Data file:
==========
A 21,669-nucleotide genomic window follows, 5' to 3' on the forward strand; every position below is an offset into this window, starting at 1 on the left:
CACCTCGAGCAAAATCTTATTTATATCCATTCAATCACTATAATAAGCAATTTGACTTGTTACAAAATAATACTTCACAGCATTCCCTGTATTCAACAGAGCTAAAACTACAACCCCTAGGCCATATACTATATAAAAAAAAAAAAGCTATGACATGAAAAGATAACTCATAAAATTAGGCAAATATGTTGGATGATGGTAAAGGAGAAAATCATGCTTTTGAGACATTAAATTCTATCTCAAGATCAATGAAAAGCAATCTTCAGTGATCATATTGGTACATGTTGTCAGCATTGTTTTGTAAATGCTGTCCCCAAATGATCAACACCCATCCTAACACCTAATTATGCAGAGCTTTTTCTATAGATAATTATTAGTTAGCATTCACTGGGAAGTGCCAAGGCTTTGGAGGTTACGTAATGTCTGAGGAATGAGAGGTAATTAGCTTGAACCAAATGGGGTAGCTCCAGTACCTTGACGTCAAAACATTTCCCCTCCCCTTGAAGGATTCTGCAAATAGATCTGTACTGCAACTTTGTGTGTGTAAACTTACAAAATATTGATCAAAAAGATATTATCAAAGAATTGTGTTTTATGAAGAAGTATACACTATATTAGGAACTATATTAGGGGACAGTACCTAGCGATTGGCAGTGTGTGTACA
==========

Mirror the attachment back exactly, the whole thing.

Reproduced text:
A 21,669-nucleotide genomic window follows, 5' to 3' on the forward strand; every position below is an offset into this window, starting at 1 on the left:
CACCTCGAGCAAAATCTTATTTATATCCATTCAATCACTATAATAAGCAATTTGACTTGTTACAAAATAATACTTCACAGCATTCCCTGTATTCAACAGAGCTAAAACTACAACCCCTAGGCCATATACTATATAAAAAAAAAAAAGCTATGACATGAAAAGATAACTCATAAAATTAGGCAAATATGTTGGATGATGGTAAAGGAGAAAATCATGCTTTTGAGACATTAAATTCTATCTCAAGATCAATGAAAAGCAATCTTCAGTGATCATATTGGTACATGTTGTCAGCATTGTTTTGTAAATGCTGTCCCCAAATGATCAACACCCATCCTAACACCTAATTATGCAGAGCTTTTTCTATAGATAATTATTAGTTAGCATTCACTGGGAAGTGCCAAGGCTTTGGAGGTTACGTAATGTCTGAGGAATGAGAGGTAATTAGCTTGAACCAAATGGGGTAGCTCCAGTACCTTGACGTCAAAACATTTCCCCTCCCCTTGAAGGATTCTGCAAATAGATCTGTACTGCAACTTTGTGTGTGTAAACTTACAAAATATTGATCAAAAAGATATTATCAAAGAATTGTGTTTTATGAAGAAGTATACACTATATTAGGAACTATATTAGGGGACAGTACCTAGCGATTGGCAGTGTGTGTACA